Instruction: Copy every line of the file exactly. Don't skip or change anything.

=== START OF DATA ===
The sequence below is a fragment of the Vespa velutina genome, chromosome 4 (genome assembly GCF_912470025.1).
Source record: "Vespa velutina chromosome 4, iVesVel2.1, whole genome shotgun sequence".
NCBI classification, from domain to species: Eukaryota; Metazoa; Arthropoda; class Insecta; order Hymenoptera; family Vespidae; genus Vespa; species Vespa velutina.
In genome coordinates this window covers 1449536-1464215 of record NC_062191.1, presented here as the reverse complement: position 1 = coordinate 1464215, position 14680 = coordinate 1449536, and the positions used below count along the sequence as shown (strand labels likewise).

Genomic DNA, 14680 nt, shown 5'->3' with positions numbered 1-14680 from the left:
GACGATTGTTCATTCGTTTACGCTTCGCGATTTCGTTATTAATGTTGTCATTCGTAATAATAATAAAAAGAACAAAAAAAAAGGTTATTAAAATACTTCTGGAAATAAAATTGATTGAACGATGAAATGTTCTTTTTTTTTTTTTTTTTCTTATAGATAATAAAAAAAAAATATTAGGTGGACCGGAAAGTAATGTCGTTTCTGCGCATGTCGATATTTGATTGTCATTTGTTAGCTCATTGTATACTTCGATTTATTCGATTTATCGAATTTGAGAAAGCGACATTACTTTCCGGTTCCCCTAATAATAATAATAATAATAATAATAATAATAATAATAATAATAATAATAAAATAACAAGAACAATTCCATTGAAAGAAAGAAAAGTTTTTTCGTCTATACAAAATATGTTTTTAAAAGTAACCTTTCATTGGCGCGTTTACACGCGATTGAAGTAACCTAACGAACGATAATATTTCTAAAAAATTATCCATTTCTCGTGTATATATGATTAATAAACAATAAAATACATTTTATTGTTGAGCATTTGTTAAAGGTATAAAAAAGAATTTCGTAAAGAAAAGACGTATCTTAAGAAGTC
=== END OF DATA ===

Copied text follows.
The sequence below is a fragment of the Vespa velutina genome, chromosome 4 (genome assembly GCF_912470025.1).
Source record: "Vespa velutina chromosome 4, iVesVel2.1, whole genome shotgun sequence".
NCBI classification, from domain to species: Eukaryota; Metazoa; Arthropoda; class Insecta; order Hymenoptera; family Vespidae; genus Vespa; species Vespa velutina.
In genome coordinates this window covers 1449536-1464215 of record NC_062191.1, presented here as the reverse complement: position 1 = coordinate 1464215, position 14680 = coordinate 1449536, and the positions used below count along the sequence as shown (strand labels likewise).

Genomic DNA, 14680 nt, shown 5'->3' with positions numbered 1-14680 from the left:
GACGATTGTTCATTCGTTTACGCTTCGCGATTTCGTTATTAATGTTGTCATTCGTAATAATAATAAAAAGAACAAAAAAAAAGGTTATTAAAATACTTCTGGAAATAAAATTGATTGAACGATGAAATGTTCTTTTTTTTTTTTTTTTTCTTATAGATAATAAAAAAAAAATATTAGGTGGACCGGAAAGTAATGTCGTTTCTGCGCATGTCGATATTTGATTGTCATTTGTTAGCTCATTGTATACTTCGATTTATTCGATTTATCGAATTTGAGAAAGCGACATTACTTTCCGGTTCCCCTAATAATAATAATAATAATAATAATAATAATAATAATAATAATAATAATAAAATAACAAGAACAATTCCATTGAAAGAAAGAAAAGTTTTTTCGTCTATACAAAATATGTTTTTAAAAGTAACCTTTCATTGGCGCGTTTACACGCGATTGAAGTAACCTAACGAACGATAATATTTCTAAAAAATTATCCATTTCTCGTGTATATATGATTAATAAACAATAAAATACATTTTATTGTTGAGCATTTGTTAAAGGTATAAAAAAGAATTTCGTAAAGAAAAGACGTATCTTAAGAAGTC